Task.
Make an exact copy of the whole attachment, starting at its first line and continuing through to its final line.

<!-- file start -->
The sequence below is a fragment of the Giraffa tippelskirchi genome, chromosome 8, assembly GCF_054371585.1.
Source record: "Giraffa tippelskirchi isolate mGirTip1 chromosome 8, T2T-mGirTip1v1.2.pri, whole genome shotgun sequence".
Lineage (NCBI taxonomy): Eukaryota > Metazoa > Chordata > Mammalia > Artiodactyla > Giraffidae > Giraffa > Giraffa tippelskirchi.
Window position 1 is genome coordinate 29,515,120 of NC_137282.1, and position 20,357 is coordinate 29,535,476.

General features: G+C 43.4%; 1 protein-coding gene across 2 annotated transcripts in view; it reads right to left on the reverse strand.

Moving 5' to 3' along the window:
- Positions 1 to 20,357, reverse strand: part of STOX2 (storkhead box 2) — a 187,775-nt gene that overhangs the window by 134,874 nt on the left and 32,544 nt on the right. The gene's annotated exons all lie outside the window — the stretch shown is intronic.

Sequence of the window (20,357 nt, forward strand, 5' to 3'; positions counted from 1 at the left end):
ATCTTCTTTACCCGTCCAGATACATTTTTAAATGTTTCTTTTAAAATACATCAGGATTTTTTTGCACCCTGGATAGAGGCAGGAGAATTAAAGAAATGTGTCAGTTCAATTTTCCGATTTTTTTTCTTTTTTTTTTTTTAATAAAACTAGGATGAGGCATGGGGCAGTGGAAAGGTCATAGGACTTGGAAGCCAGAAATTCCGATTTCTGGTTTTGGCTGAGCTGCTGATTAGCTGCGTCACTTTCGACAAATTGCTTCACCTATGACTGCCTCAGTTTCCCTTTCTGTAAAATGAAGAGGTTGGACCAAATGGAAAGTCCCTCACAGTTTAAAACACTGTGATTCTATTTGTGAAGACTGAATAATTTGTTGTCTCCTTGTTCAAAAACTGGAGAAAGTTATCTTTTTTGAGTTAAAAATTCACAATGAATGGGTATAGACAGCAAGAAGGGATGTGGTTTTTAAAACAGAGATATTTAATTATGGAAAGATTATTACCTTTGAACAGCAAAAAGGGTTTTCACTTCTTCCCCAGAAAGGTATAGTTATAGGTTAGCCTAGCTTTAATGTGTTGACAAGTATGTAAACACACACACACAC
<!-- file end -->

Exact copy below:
The sequence below is a fragment of the Giraffa tippelskirchi genome, chromosome 8, assembly GCF_054371585.1.
Source record: "Giraffa tippelskirchi isolate mGirTip1 chromosome 8, T2T-mGirTip1v1.2.pri, whole genome shotgun sequence".
Lineage (NCBI taxonomy): Eukaryota > Metazoa > Chordata > Mammalia > Artiodactyla > Giraffidae > Giraffa > Giraffa tippelskirchi.
Window position 1 is genome coordinate 29,515,120 of NC_137282.1, and position 20,357 is coordinate 29,535,476.

General features: G+C 43.4%; 1 protein-coding gene across 2 annotated transcripts in view; it reads right to left on the reverse strand.

Moving 5' to 3' along the window:
- Positions 1 to 20,357, reverse strand: part of STOX2 (storkhead box 2) — a 187,775-nt gene that overhangs the window by 134,874 nt on the left and 32,544 nt on the right. The gene's annotated exons all lie outside the window — the stretch shown is intronic.

Sequence of the window (20,357 nt, forward strand, 5' to 3'; positions counted from 1 at the left end):
ATCTTCTTTACCCGTCCAGATACATTTTTAAATGTTTCTTTTAAAATACATCAGGATTTTTTTGCACCCTGGATAGAGGCAGGAGAATTAAAGAAATGTGTCAGTTCAATTTTCCGATTTTTTTTCTTTTTTTTTTTTTAATAAAACTAGGATGAGGCATGGGGCAGTGGAAAGGTCATAGGACTTGGAAGCCAGAAATTCCGATTTCTGGTTTTGGCTGAGCTGCTGATTAGCTGCGTCACTTTCGACAAATTGCTTCACCTATGACTGCCTCAGTTTCCCTTTCTGTAAAATGAAGAGGTTGGACCAAATGGAAAGTCCCTCACAGTTTAAAACACTGTGATTCTATTTGTGAAGACTGAATAATTTGTTGTCTCCTTGTTCAAAAACTGGAGAAAGTTATCTTTTTTGAGTTAAAAATTCACAATGAATGGGTATAGACAGCAAGAAGGGATGTGGTTTTTAAAACAGAGATATTTAATTATGGAAAGATTATTACCTTTGAACAGCAAAAAGGGTTTTCACTTCTTCCCCAGAAAGGTATAGTTATAGGTTAGCCTAGCTTTAATGTGTTGACAAGTATGTAAACACACACACACAC